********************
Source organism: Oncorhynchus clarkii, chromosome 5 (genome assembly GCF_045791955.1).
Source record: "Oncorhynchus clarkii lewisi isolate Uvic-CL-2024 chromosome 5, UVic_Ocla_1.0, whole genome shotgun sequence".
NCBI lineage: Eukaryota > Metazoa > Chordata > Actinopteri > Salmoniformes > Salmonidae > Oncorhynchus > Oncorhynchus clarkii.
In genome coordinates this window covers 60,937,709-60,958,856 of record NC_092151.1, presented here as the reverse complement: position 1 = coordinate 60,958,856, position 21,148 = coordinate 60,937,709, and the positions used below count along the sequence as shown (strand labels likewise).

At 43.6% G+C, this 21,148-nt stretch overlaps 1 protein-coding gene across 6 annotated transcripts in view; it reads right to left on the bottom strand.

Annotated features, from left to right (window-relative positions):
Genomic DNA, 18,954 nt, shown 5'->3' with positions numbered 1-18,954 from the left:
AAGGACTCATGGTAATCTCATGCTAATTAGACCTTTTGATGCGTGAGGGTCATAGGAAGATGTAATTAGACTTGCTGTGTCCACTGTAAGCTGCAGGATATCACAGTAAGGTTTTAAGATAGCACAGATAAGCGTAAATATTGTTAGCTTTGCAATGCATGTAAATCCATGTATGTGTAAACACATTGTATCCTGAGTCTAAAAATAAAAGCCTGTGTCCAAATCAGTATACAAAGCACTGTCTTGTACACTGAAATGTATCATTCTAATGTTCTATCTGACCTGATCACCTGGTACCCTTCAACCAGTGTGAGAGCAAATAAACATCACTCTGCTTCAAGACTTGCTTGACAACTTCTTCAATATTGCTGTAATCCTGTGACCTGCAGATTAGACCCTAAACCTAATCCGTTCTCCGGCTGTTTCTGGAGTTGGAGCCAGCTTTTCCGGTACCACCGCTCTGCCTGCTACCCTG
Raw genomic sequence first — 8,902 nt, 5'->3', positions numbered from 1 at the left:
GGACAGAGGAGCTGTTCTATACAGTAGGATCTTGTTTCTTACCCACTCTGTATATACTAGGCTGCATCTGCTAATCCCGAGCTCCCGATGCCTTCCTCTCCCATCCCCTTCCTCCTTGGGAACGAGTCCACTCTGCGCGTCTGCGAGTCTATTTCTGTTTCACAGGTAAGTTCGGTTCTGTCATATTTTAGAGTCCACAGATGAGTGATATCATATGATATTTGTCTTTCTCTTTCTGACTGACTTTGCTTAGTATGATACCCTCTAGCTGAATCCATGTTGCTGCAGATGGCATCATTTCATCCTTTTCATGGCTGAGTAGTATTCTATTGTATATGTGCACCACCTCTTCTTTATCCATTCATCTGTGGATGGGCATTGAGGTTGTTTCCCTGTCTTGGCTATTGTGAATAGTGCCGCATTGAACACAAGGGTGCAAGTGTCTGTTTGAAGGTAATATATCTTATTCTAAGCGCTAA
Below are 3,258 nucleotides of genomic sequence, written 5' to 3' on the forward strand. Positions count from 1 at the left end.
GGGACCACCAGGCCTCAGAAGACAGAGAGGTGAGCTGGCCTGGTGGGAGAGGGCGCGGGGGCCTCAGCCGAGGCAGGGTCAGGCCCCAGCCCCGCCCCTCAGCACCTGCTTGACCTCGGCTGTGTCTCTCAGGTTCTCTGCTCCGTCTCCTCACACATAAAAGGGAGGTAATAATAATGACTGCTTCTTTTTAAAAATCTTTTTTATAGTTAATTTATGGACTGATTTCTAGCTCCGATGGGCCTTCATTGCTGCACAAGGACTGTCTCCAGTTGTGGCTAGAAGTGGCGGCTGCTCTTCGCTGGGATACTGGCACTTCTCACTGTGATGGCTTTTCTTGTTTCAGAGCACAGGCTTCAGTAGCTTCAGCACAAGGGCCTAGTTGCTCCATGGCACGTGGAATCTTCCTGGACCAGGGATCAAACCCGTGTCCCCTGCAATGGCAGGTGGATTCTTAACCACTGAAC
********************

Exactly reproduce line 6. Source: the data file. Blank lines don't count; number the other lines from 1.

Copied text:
Annotated features, from left to right (window-relative positions):